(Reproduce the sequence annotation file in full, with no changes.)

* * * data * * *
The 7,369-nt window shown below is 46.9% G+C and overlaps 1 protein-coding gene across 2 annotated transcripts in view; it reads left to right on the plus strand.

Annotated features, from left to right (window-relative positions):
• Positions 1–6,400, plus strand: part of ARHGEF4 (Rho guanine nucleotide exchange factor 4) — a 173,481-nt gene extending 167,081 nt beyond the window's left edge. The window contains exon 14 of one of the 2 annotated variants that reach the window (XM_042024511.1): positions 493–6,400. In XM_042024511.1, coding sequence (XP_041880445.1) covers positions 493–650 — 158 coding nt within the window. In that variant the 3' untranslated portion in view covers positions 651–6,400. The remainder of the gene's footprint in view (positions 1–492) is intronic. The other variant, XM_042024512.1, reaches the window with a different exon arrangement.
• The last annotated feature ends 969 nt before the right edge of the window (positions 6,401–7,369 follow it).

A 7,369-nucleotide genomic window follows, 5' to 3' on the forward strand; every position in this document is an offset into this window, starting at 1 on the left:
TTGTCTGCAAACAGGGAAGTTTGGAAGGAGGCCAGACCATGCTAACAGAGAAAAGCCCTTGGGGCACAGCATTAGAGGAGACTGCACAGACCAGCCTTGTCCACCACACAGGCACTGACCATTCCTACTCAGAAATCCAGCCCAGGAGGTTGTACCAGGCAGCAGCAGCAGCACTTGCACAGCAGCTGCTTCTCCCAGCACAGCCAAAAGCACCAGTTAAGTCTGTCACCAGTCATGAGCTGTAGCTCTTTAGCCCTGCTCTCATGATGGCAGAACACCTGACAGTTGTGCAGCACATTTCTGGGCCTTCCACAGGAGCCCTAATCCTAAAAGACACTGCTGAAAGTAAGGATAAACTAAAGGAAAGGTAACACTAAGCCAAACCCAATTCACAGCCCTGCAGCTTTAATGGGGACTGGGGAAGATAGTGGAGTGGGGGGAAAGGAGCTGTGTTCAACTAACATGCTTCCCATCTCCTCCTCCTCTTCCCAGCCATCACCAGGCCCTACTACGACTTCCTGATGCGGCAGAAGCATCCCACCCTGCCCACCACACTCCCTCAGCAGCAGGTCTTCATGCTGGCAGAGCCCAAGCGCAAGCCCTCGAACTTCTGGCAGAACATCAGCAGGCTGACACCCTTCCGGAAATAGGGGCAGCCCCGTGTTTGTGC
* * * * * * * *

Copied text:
The 7,369-nt window shown below is 46.9% G+C and overlaps 1 protein-coding gene across 2 annotated transcripts in view; it reads left to right on the plus strand.

Annotated features, from left to right (window-relative positions):
• Positions 1–6,400, plus strand: part of ARHGEF4 (Rho guanine nucleotide exchange factor 4) — a 173,481-nt gene extending 167,081 nt beyond the window's left edge. The window contains exon 14 of one of the 2 annotated variants that reach the window (XM_042024511.1): positions 493–6,400. In XM_042024511.1, coding sequence (XP_041880445.1) covers positions 493–650 — 158 coding nt within the window. In that variant the 3' untranslated portion in view covers positions 651–6,400. The remainder of the gene's footprint in view (positions 1–492) is intronic. The other variant, XM_042024512.1, reaches the window with a different exon arrangement.
• The last annotated feature ends 969 nt before the right edge of the window (positions 6,401–7,369 follow it).

A 7,369-nucleotide genomic window follows, 5' to 3' on the forward strand; every position in this document is an offset into this window, starting at 1 on the left:
TTGTCTGCAAACAGGGAAGTTTGGAAGGAGGCCAGACCATGCTAACAGAGAAAAGCCCTTGGGGCACAGCATTAGAGGAGACTGCACAGACCAGCCTTGTCCACCACACAGGCACTGACCATTCCTACTCAGAAATCCAGCCCAGGAGGTTGTACCAGGCAGCAGCAGCAGCACTTGCACAGCAGCTGCTTCTCCCAGCACAGCCAAAAGCACCAGTTAAGTCTGTCACCAGTCATGAGCTGTAGCTCTTTAGCCCTGCTCTCATGATGGCAGAACACCTGACAGTTGTGCAGCACATTTCTGGGCCTTCCACAGGAGCCCTAATCCTAAAAGACACTGCTGAAAGTAAGGATAAACTAAAGGAAAGGTAACACTAAGCCAAACCCAATTCACAGCCCTGCAGCTTTAATGGGGACTGGGGAAGATAGTGGAGTGGGGGGAAAGGAGCTGTGTTCAACTAACATGCTTCCCATCTCCTCCTCCTCTTCCCAGCCATCACCAGGCCCTACTACGACTTCCTGATGCGGCAGAAGCATCCCACCCTGCCCACCACACTCCCTCAGCAGCAGGTCTTCATGCTGGCAGAGCCCAAGCGCAAGCCCTCGAACTTCTGGCAGAACATCAGCAGGCTGACACCCTTCCGGAAATAGGGGCAGCCCCGTGTTTGTGC